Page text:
While this powerhouse ingredient is well-known for its skin-brightening benefits, research also shows it can shield skin from the visible impacts of environmental stressors, including free radical damage.
It is recommended to take 1,000 mg or 3,300 IU of vitamin C per day. During your pregnancy, it is important to get at least 85 mg or 280 IU a day. This is also the amount that most prenatal multivitamins contain.
Due to the prevalence of vitamin C in over-the-counter products, dietary supplements, and foods we eat, deficiency of this nutrient is rare. Because it is not advised to take more than 2,000 mg or 6,700 IU a day, you are safe with your regular daily nutrition and extra prenatal multivitamins.
If you want to make sure your diet contains enough vitamin C check if you regularly eat fruits and vegetables. Those are the best sources of vitamin C. Some good choices include citrus fruits and citrus juice, sweet red peppers, green peppers, kiwifruit, strawberries, cantaloupe, tomatoes, and broccoli.
Vitamin E is a naturally occurring component of healthy skin. It offers significant antioxidant properties to help defend from pollution and other environmental stressors that would otherwise weaken the skin, causing unwanted changes.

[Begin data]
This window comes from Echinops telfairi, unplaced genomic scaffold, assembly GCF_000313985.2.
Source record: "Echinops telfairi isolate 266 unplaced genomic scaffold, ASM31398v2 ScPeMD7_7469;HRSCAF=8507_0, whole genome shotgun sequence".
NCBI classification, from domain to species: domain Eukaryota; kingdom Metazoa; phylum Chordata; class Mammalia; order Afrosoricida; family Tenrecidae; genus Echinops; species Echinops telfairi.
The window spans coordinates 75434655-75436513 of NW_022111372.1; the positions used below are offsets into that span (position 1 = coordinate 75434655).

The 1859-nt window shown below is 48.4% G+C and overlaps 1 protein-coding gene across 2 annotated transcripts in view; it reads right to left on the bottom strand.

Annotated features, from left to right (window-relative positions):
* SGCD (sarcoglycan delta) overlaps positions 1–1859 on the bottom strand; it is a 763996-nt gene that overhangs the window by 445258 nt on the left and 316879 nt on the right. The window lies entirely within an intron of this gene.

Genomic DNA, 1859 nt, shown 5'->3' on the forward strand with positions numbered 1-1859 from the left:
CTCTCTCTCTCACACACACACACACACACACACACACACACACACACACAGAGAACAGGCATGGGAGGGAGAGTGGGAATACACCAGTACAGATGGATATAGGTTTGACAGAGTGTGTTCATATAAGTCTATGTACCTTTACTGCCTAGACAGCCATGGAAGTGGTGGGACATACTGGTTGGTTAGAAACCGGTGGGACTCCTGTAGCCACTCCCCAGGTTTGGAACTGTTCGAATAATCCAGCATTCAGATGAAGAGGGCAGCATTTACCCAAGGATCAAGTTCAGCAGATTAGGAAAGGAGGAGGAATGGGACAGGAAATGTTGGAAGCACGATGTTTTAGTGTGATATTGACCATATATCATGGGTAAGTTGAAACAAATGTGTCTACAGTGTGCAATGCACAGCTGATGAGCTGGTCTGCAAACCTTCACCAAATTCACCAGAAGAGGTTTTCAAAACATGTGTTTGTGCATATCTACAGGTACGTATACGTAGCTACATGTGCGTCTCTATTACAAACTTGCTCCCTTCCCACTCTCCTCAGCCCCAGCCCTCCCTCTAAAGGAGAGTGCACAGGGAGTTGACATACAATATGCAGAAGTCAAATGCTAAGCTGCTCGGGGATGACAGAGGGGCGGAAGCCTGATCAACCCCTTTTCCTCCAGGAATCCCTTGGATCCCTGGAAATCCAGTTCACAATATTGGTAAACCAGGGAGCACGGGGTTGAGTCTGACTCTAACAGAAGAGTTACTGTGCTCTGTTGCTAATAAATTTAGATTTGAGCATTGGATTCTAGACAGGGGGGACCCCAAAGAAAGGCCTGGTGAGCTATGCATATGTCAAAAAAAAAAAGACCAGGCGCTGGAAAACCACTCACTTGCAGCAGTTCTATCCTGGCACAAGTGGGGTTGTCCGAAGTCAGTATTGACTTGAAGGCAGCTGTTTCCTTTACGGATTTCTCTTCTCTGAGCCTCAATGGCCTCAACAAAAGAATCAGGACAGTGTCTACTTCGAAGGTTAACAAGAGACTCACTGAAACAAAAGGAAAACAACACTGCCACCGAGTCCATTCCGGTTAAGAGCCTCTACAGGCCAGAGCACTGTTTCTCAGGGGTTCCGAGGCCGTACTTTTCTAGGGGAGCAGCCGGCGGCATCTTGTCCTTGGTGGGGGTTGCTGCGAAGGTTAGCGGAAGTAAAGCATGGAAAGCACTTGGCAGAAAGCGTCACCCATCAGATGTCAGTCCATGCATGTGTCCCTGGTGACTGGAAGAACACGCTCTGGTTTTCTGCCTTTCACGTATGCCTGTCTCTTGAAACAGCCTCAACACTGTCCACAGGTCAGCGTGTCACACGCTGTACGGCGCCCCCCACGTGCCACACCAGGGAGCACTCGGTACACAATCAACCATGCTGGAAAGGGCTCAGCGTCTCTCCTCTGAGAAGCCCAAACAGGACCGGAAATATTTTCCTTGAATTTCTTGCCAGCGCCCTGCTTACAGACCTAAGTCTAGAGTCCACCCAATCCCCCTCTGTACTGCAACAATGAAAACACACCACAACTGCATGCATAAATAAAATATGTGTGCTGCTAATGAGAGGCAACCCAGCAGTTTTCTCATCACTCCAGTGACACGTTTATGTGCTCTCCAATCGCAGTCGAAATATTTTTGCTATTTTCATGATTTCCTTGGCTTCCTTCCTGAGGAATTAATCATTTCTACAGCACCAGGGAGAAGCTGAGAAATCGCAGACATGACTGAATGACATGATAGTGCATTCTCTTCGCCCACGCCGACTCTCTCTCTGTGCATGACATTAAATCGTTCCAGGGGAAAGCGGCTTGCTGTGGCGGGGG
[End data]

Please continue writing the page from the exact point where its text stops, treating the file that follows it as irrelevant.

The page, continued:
Certain forms of vitamin E also help soothe skin. Unfortunately, with time and sun damage, skin’s vitamin E decreases, depleting our natural ability to fight the signs of aging.
Its main function in skin care is to protect against sun damage. Vitamin E absorbs the harmful UV light from the sun when applied to the skin. This can help prevent dark spots and wrinkles.
Normally, the body produces vitamin E through sebum, an oily substance emitted though the skin’s pores. In the right balance, sebum helps keep the skin conditioned and prevents dryness. If you have particularly dry skin, vitamin E can possibly help counteract a lack of sebum. Vitamin E also helps in the treatment of skin inflammation.
Most adults need about 15 mg or 170 IU of vitamin E per day. Check if your prenatal vitamins contain at least this amount of vitamin E. You can increase your intake by:
- eating more nuts and seeds, such as almonds, hazelnuts, and sunflower seeds
- taking a prenatal multivitamin or separate vitamin E supplement
- using topical products that contain both vitamin E and vitamin C (this can be more effective in photoprotection than those that contain only one of the two)
To get that pregnancy glow it is a good and safe idea to take extra vitamin D supplements on top of the regular prenatal vitamins.
You are probably safe with your daily vitamin C intake due to the prevalence of vitamin C in your daily nutrition. But with a prenatal multivitamin, you will be absolutely sure.
Check if your prenatal multivitamins contain at least 15 mg or 170 IU of vitamin E. Than you're good!
We can't wait for your skin to glow :)